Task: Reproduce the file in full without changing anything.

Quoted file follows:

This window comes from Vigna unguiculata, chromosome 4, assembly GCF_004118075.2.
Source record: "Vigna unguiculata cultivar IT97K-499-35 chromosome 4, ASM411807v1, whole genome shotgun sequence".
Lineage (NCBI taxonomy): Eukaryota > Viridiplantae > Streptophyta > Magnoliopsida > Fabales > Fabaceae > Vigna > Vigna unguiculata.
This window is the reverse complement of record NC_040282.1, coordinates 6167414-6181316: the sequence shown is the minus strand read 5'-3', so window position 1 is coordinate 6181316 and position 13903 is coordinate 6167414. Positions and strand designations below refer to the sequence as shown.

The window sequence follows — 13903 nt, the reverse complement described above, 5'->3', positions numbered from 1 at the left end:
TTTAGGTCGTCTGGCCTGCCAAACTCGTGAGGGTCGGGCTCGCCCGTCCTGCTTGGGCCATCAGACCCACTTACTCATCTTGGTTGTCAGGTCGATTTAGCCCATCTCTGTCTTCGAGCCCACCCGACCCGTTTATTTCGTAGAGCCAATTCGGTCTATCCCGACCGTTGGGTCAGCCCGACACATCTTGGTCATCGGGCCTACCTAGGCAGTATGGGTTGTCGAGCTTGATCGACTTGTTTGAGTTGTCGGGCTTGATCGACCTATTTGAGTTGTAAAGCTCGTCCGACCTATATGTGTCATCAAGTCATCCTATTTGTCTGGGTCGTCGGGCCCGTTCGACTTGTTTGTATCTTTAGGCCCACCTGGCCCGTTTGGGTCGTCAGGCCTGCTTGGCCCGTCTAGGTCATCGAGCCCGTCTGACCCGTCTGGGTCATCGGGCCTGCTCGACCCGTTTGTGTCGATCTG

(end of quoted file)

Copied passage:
This window comes from Vigna unguiculata, chromosome 4, assembly GCF_004118075.2.
Source record: "Vigna unguiculata cultivar IT97K-499-35 chromosome 4, ASM411807v1, whole genome shotgun sequence".
Lineage (NCBI taxonomy): Eukaryota > Viridiplantae > Streptophyta > Magnoliopsida > Fabales > Fabaceae > Vigna > Vigna unguiculata.
This window is the reverse complement of record NC_040282.1, coordinates 6167414-6181316: the sequence shown is the minus strand read 5'-3', so window position 1 is coordinate 6181316 and position 13903 is coordinate 6167414. Positions and strand designations below refer to the sequence as shown.

The window sequence follows — 13903 nt, the reverse complement described above, 5'->3', positions numbered from 1 at the left end:
TTTAGGTCGTCTGGCCTGCCAAACTCGTGAGGGTCGGGCTCGCCCGTCCTGCTTGGGCCATCAGACCCACTTACTCATCTTGGTTGTCAGGTCGATTTAGCCCATCTCTGTCTTCGAGCCCACCCGACCCGTTTATTTCGTAGAGCCAATTCGGTCTATCCCGACCGTTGGGTCAGCCCGACACATCTTGGTCATCGGGCCTACCTAGGCAGTATGGGTTGTCGAGCTTGATCGACTTGTTTGAGTTGTCGGGCTTGATCGACCTATTTGAGTTGTAAAGCTCGTCCGACCTATATGTGTCATCAAGTCATCCTATTTGTCTGGGTCGTCGGGCCCGTTCGACTTGTTTGTATCTTTAGGCCCACCTGGCCCGTTTGGGTCGTCAGGCCTGCTTGGCCCGTCTAGGTCATCGAGCCCGTCTGACCCGTCTGGGTCATCGGGCCTGCTCGACCCGTTTGTGTCGATCTG